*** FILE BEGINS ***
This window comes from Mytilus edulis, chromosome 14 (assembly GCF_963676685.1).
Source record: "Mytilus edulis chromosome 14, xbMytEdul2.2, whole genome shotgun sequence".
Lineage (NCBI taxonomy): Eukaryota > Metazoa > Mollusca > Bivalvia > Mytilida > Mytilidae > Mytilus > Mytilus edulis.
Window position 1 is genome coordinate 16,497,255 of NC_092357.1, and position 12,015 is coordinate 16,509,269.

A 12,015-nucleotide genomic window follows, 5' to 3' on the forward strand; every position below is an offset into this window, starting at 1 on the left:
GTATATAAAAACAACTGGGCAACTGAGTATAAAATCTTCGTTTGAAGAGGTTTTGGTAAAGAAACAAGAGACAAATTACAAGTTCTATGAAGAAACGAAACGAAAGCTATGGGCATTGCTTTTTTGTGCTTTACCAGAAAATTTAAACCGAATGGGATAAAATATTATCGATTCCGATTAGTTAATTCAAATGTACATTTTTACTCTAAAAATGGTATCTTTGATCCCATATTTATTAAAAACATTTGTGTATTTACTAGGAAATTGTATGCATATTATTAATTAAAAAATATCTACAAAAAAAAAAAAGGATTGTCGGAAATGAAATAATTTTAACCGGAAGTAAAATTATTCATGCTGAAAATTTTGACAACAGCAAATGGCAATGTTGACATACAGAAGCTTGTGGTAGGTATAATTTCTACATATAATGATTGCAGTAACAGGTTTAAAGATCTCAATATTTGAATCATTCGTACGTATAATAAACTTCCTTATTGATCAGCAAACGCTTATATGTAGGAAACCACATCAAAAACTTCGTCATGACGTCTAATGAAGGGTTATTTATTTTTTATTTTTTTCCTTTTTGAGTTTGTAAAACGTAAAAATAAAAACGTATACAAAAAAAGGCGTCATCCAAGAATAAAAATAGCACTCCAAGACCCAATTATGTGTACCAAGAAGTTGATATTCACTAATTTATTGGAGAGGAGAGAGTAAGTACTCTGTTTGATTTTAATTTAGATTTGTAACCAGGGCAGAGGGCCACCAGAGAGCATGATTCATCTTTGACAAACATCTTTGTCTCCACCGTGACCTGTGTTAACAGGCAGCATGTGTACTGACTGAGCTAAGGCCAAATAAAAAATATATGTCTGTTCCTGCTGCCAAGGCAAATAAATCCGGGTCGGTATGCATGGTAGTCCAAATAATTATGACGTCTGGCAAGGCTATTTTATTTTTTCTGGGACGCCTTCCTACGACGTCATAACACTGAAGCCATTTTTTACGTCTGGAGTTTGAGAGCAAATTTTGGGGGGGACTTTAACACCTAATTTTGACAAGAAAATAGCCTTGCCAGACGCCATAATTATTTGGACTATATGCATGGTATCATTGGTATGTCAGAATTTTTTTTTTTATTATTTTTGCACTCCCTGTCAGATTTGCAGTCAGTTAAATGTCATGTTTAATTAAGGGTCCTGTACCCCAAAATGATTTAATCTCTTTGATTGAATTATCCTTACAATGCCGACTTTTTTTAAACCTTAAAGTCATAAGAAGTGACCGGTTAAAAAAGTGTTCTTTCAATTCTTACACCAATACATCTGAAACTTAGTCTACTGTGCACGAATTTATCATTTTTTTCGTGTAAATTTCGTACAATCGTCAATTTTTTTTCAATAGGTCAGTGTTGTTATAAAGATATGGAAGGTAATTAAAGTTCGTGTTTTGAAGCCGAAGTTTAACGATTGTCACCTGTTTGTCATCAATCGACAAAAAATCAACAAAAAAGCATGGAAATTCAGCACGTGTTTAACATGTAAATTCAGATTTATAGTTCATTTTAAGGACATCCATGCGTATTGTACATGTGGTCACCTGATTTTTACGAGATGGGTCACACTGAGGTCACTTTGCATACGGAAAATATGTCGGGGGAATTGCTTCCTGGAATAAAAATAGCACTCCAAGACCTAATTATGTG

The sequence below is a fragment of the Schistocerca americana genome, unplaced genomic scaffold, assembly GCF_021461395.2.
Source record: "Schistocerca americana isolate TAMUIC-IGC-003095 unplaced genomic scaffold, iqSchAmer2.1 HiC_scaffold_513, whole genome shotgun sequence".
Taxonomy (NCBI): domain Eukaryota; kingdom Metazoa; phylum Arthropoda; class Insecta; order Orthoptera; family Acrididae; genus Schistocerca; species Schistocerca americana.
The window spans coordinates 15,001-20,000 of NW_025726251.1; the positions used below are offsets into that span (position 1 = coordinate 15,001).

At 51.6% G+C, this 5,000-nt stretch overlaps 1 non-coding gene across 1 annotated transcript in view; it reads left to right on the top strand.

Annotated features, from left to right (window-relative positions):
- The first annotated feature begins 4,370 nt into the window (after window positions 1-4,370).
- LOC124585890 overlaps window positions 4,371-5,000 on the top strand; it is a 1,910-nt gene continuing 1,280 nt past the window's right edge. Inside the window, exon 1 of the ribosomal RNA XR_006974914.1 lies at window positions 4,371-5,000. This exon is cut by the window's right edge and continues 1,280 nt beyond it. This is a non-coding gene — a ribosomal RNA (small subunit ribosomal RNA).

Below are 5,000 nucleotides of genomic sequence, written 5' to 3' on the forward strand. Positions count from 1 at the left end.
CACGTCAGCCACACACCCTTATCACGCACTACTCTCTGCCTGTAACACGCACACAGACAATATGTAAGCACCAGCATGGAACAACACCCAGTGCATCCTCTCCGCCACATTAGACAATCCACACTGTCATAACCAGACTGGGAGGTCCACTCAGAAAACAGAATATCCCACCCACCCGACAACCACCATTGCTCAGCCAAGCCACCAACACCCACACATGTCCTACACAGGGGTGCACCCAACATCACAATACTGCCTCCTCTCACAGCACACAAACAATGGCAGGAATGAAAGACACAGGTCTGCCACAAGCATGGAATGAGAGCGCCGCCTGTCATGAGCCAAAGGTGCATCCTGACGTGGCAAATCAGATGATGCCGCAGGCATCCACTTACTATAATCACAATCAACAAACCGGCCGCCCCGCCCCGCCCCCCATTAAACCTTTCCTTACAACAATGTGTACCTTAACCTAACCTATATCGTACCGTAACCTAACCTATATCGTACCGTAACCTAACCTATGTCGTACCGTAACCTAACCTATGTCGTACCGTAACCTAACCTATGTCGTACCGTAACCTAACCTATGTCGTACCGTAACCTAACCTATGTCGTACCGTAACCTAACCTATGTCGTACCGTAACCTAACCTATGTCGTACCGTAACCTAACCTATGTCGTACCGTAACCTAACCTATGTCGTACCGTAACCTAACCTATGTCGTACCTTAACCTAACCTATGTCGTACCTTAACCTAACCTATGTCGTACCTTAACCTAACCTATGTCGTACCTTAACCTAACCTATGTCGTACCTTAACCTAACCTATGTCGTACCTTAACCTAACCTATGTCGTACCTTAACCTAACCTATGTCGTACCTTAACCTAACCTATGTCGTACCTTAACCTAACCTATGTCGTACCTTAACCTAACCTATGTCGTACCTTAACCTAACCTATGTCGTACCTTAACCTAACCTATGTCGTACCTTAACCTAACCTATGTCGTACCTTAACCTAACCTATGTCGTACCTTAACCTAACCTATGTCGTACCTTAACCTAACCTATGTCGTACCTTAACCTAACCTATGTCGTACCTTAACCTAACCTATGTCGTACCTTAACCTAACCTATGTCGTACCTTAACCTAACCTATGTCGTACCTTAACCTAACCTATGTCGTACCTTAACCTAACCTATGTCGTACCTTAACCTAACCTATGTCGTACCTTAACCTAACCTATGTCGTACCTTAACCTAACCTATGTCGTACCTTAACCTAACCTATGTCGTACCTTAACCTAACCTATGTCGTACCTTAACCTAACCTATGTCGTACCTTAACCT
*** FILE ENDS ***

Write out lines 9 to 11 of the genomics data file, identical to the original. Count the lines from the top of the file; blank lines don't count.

Taxonomy (NCBI): domain Eukaryota; kingdom Metazoa; phylum Arthropoda; class Insecta; order Orthoptera; family Acrididae; genus Schistocerca; species Schistocerca americana.
The window spans coordinates 15,001-20,000 of NW_025726251.1; the positions used below are offsets into that span (position 1 = coordinate 15,001).

At 51.6% G+C, this 5,000-nt stretch overlaps 1 non-coding gene across 1 annotated transcript in view; it reads left to right on the top strand.